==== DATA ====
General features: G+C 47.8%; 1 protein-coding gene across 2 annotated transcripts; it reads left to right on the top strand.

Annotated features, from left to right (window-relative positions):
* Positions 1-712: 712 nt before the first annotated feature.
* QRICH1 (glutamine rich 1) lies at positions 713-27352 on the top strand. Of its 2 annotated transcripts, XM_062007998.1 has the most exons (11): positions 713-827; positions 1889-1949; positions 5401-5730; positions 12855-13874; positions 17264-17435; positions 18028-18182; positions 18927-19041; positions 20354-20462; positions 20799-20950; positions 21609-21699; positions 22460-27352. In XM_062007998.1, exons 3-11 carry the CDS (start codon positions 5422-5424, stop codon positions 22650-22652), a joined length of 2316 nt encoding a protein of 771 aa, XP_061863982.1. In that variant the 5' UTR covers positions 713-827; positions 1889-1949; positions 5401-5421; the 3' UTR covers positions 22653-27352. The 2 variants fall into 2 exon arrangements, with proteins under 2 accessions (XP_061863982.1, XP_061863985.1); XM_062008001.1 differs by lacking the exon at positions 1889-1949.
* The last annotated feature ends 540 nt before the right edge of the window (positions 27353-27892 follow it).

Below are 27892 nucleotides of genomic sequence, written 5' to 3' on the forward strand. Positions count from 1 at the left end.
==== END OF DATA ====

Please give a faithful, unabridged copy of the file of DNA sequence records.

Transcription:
General features: G+C 47.8%; 1 protein-coding gene across 2 annotated transcripts; it reads left to right on the top strand.

Annotated features, from left to right (window-relative positions):
* Positions 1-712: 712 nt before the first annotated feature.
* QRICH1 (glutamine rich 1) lies at positions 713-27352 on the top strand. Of its 2 annotated transcripts, XM_062007998.1 has the most exons (11): positions 713-827; positions 1889-1949; positions 5401-5730; positions 12855-13874; positions 17264-17435; positions 18028-18182; positions 18927-19041; positions 20354-20462; positions 20799-20950; positions 21609-21699; positions 22460-27352. In XM_062007998.1, exons 3-11 carry the CDS (start codon positions 5422-5424, stop codon positions 22650-22652), a joined length of 2316 nt encoding a protein of 771 aa, XP_061863982.1. In that variant the 5' UTR covers positions 713-827; positions 1889-1949; positions 5401-5421; the 3' UTR covers positions 22653-27352. The 2 variants fall into 2 exon arrangements, with proteins under 2 accessions (XP_061863982.1, XP_061863985.1); XM_062008001.1 differs by lacking the exon at positions 1889-1949.
* The last annotated feature ends 540 nt before the right edge of the window (positions 27353-27892 follow it).

Below are 27892 nucleotides of genomic sequence, written 5' to 3' on the forward strand. Positions count from 1 at the left end.